‘There are thousands of them on the East Coast right now’
Ocearch, a shark tracker that aims to help scientists collect previously unattainable ocean data has shown that a number of sharks are swimming in the east coast areas.
According to The New York Post, the company has tagged 70 sharks, only a small fraction of the species that continue to prowl in the ocean.
“There are thousands of them on the East Coast right now,” Chris Fischer, the founder of the Ocearch research foundation, told the Post.
A map on Ocearch’s website allows members of the public to track the sharks for themselves, with each fish having its own name and fact file.
“Right now the sharks are loading up on dog fish, seals, and blubber over the summer,” Mr Fischer told the newspaper.
The sharks currently prowling near the coast of New York include Martha, a 7ft 184-pound female, Monomoy, a 6ft 7in male.
According to the Post, the tag for a 16ft 3,456-pound mammoth shark named Mary Lee stopped registering data in 2017, but she is thought to be in the New York area if still alive.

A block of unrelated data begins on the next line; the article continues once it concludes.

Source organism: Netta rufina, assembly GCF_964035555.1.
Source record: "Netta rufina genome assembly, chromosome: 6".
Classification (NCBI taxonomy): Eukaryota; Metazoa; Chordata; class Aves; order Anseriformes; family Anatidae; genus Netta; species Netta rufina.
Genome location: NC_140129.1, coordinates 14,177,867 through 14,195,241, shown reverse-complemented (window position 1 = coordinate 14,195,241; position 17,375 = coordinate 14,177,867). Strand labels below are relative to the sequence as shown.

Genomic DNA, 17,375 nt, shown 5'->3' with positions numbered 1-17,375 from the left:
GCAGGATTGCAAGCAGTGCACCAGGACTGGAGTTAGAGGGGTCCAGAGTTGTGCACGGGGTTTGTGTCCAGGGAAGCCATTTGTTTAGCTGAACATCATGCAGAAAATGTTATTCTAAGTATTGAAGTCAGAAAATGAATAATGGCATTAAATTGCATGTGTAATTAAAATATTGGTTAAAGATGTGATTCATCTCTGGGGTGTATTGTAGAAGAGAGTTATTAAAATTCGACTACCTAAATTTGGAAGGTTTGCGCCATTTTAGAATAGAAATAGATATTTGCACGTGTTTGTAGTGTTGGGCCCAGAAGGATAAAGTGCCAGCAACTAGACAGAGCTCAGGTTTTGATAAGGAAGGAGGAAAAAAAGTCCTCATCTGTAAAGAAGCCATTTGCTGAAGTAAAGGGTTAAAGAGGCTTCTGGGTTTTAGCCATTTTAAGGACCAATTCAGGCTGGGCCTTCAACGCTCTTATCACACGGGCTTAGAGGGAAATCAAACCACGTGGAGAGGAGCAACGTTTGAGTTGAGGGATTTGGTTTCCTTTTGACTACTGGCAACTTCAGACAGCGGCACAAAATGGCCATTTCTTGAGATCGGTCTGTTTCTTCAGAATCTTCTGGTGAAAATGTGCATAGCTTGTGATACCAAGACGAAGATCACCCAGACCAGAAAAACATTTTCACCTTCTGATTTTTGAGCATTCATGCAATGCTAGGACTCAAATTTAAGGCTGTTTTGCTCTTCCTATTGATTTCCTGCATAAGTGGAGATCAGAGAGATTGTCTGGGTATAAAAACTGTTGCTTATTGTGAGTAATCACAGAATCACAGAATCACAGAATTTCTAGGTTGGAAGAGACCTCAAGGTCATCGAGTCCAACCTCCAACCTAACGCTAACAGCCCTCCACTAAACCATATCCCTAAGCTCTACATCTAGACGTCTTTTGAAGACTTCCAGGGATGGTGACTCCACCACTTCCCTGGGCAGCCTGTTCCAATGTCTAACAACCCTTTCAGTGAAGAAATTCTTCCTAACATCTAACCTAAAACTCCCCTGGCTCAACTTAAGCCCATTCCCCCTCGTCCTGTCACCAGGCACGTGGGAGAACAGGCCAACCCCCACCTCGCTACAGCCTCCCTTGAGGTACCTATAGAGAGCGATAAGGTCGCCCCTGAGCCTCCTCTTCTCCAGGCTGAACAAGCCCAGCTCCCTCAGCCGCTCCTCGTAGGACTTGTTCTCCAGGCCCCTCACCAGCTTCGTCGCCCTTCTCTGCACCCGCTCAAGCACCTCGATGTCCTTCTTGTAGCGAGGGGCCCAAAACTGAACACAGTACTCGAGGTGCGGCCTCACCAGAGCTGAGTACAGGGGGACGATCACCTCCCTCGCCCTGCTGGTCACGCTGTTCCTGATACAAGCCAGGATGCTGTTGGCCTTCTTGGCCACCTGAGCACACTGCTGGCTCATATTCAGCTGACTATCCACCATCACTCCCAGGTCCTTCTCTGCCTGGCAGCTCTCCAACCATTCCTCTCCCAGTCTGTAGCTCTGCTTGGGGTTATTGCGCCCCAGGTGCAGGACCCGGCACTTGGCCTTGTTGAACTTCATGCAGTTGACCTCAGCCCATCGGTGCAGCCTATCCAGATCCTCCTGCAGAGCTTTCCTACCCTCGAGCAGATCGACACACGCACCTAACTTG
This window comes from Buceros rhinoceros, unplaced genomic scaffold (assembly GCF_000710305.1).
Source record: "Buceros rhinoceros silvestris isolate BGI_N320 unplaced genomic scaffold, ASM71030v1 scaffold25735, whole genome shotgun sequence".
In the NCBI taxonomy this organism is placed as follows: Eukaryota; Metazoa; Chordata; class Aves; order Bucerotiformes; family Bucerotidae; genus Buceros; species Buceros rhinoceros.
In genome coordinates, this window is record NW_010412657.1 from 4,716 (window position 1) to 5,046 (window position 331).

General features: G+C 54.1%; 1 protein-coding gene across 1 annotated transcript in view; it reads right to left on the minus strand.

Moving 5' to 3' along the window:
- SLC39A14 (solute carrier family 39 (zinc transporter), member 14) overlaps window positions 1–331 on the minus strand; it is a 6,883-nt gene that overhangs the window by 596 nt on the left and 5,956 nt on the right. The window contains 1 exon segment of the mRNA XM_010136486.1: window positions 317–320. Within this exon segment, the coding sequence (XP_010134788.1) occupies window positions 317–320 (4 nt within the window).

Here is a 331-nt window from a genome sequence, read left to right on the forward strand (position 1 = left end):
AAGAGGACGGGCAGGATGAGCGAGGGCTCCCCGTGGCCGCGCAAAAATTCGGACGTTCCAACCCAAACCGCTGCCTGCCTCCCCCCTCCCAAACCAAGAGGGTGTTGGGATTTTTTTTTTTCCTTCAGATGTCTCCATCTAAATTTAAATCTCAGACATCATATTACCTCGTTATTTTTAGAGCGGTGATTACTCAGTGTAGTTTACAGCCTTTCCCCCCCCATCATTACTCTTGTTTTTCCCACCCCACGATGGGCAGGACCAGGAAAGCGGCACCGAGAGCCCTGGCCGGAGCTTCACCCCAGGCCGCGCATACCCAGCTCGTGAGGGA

News of the sharks on the Atlantic coast comes as reports say that the population of Atlantic great white sharks around Massachusetts’ Cape Cod peninsula continues to increase.
The Independent reported this month that a total of 118 individual great white sharks were detected in 2020 near the Atlantic White Shark Conservancy in comparison to 11 in 2013.
In terms of shark attacks, experts continue to assure people that incidents are rare, but also advise people to employ vigilance and common sense when swimming in open waters.
“It doesn’t make sense to dress up like a seal and go out in the middle of the food chain,” Mr Fischer said.
According to the Florida museum’s yearly worldwide shark attack summary, both fatal and non-fatal shark bites are decreasing.
“The total number of unprovoked shark bites worldwide is extremely low, given the number of people participating in aquatic recreation each year,” the museum’s website says.
International Shark Attack File confirmed there had been 57 unprovoked shark bites and 13 shark related fatalities in 2020, 10 of which were confirmed to be unprovoked.
National Geographic previously reported that great whites only congregate in only a handful of places around the world and only recently have these hubs come to include the Eastern Seaboard.